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Original scientific paper

De Caterino poeta Pharensi: Marulić' s Poems to Hanibal and Caterinus

Nikša Petrić

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page 215-224

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Intrigued with the recent discovery of Marulić's hitherto unknown poems (D. Novaković, Colloquia Maruliana, VI, 1997), the author of the present article con-siders two further poems by Marulić, one addressed to Hanibal Lucić and other to the obscure poet from Hvar, Caterinus. Also, the article offers some fresh data concerning the 16th century Hvar literary scene.
According to the author, the clear design of Lucić's palace in Hvar and his residences in Hvar, Vis and Stari Grad (the last one has been published only recently) shows him as a builder and man with developed architectural consciousness, rounding off his intellectual profile. His well-known portrait with the inscription on the obverse reading: Anibal Lucij, anno aetatis suo LXII (which means that the painting date s from 154617, when Lucić was 62), he atributes to the painter Petar Bartučević, along with the portrait of a Hvar nobleman, kept at the Episcopal Museum of Hvar and not published to date. The author supposes that the portrait represents the painter's father, poet Jeronim Bartučević.
Marulić's eulogy to the young Hanibal, in which he proceeds from describing his physical traits to the praise of his talents and juvenile poetic output, shows that the two were on friendly terms. They probably met between 1510 and 1514, when 25-year-old Hanibal, like other Hvar noblemen, sojourned in Trogir and Split. After all, his relations with the Split literary circle are already well known.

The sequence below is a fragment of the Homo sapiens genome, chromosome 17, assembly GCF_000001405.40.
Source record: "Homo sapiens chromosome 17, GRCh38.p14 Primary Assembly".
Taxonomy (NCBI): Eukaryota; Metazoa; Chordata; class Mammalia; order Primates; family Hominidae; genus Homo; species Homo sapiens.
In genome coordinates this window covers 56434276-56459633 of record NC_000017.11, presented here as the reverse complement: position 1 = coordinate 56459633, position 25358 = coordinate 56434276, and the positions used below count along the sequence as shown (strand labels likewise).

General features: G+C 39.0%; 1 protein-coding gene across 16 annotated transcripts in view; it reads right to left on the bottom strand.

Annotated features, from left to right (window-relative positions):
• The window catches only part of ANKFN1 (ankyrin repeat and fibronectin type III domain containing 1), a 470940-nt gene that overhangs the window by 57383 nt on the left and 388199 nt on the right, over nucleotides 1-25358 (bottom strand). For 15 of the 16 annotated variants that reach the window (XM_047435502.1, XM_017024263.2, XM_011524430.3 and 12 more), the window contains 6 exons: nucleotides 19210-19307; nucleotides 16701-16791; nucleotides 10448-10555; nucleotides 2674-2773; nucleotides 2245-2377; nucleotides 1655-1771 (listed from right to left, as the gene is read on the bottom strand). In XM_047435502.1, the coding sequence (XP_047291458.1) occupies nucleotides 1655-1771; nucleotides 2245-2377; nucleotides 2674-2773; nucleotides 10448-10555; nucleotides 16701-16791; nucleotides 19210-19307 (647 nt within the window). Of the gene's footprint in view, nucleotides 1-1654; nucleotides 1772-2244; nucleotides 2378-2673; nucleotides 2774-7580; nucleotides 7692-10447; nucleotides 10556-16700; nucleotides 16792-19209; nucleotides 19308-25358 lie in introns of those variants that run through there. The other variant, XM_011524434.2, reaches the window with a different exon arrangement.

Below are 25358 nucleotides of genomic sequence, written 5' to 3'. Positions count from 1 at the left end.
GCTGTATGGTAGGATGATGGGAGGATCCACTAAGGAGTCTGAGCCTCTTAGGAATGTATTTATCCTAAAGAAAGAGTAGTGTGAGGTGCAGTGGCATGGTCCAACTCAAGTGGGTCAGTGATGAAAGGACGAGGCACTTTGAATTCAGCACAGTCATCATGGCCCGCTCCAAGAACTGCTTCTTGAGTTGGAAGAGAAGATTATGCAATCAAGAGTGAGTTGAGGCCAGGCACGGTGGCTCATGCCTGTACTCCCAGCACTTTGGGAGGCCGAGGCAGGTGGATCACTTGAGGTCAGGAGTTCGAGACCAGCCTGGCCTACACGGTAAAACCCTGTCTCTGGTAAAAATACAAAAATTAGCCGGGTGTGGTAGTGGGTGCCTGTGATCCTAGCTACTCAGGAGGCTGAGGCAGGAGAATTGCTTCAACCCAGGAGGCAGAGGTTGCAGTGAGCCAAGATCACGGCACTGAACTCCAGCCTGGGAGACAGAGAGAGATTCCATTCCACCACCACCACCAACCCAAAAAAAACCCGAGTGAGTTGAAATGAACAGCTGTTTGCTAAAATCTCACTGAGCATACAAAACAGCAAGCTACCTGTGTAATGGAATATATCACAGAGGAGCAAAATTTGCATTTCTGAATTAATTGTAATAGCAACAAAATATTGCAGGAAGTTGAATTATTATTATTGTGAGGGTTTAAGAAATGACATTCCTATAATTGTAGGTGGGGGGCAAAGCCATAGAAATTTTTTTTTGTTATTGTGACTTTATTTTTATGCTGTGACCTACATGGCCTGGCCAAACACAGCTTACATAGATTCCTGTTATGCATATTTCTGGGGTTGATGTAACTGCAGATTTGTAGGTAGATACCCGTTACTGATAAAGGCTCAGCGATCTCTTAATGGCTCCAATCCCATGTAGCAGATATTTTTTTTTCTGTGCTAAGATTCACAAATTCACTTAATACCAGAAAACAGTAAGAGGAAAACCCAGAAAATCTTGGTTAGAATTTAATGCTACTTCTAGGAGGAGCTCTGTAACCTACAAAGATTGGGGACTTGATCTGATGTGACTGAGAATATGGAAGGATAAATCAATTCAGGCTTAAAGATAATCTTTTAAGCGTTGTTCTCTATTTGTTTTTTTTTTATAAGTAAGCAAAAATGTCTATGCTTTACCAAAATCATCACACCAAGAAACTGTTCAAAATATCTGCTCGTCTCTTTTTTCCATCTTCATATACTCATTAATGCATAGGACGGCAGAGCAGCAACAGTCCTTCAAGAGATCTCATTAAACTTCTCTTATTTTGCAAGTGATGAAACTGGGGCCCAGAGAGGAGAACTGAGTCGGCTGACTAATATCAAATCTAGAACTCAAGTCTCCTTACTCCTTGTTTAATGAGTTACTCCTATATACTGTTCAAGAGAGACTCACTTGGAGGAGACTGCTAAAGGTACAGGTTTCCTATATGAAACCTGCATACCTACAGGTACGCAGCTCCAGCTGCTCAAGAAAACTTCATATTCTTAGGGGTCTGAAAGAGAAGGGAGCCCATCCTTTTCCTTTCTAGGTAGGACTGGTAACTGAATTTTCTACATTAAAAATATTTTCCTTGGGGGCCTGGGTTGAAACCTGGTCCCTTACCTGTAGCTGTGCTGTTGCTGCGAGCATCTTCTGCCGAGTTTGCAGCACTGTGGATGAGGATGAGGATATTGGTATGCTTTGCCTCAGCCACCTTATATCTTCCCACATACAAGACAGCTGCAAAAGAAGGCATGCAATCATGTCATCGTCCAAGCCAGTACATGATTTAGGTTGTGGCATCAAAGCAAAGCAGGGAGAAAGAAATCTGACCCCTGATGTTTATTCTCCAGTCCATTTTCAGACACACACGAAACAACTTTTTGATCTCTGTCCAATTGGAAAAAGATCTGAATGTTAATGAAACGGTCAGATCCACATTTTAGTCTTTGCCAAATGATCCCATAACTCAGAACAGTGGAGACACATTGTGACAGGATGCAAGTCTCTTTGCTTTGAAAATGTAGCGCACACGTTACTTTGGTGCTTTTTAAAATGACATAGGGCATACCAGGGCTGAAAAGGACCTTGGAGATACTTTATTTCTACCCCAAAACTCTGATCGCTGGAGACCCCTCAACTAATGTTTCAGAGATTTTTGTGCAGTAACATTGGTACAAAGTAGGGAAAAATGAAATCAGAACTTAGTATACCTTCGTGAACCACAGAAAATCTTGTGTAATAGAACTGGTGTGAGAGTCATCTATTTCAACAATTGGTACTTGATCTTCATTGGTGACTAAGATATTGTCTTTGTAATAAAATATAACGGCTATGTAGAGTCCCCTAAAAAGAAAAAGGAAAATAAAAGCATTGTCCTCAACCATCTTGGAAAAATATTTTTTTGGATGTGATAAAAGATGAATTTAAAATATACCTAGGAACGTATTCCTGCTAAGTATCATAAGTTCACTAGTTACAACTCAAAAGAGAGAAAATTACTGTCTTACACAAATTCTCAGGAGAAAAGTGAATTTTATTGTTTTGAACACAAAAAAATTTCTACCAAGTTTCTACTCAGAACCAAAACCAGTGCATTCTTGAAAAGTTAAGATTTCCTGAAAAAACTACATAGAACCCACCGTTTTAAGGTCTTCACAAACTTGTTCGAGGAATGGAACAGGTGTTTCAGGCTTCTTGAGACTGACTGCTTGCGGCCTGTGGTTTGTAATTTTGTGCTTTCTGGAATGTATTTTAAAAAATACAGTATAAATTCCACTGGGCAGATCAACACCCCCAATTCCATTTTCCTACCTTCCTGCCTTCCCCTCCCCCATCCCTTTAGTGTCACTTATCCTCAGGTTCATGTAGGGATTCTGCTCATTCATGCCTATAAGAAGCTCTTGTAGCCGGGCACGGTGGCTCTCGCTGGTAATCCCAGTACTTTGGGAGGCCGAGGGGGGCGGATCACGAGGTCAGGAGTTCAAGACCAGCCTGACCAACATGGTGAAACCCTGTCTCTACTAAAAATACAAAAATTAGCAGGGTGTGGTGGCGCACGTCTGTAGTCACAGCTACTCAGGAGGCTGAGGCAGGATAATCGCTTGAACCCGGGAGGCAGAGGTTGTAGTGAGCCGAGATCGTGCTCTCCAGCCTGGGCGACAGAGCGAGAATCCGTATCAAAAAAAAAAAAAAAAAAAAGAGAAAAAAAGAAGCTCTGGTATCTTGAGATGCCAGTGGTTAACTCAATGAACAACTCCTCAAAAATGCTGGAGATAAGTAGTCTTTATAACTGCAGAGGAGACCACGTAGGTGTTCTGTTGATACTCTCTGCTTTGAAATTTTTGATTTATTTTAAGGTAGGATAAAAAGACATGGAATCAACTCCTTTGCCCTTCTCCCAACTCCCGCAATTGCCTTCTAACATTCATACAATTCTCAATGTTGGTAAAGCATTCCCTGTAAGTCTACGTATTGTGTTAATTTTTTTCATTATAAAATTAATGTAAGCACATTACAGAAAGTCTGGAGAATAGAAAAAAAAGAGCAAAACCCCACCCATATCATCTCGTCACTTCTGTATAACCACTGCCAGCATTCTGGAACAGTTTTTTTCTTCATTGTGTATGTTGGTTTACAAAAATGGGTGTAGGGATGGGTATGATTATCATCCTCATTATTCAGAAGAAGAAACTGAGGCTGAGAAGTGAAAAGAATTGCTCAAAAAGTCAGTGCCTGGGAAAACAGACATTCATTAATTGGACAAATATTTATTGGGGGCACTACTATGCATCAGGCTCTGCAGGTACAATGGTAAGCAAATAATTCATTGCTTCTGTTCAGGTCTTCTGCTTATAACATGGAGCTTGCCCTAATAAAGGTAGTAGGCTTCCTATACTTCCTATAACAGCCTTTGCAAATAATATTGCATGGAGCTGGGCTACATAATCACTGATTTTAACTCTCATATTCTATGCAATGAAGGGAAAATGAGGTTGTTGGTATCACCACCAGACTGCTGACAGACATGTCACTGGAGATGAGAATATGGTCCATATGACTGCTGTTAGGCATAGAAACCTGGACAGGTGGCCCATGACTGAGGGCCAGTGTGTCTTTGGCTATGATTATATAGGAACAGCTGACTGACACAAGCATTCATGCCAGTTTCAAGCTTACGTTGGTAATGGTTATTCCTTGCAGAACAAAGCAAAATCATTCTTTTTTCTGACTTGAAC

In the second part of the article the author sets out to find out the true identity of the poet Caterinus. The name Katerin / Katarin was not rare in the 14th century Hvar and between the 15th and 18th centuries became quite common. For the period 1477-1523, when Marulić's poems appeared, the author lists around twenty local personalities bearing this name.
Four of them had explicit literary connections: Katarin Lucić, grandfather of the poet Hanibal; Katarin Paladini, son of the writer Nikola; Katarin Golubinić, a relative of Petar Golubinić to whom H. Lucić dedicated a poem; the dean Katarin Gazarović. The author concentrates on Gazarović, born into a noble family which gave at least two further men of letters: Katarin's nephew, dean and poet Nikola Gazarović and the poet Marin.
Based on the data presented in the article, the author concludes that Marulić's poems dedicated to the poets Katarin and Hanibal must have appeared between 1510 and 1514. Also he believes that the poet Caterinus from Hvar was dean Katarin Gazarović (?-1527).


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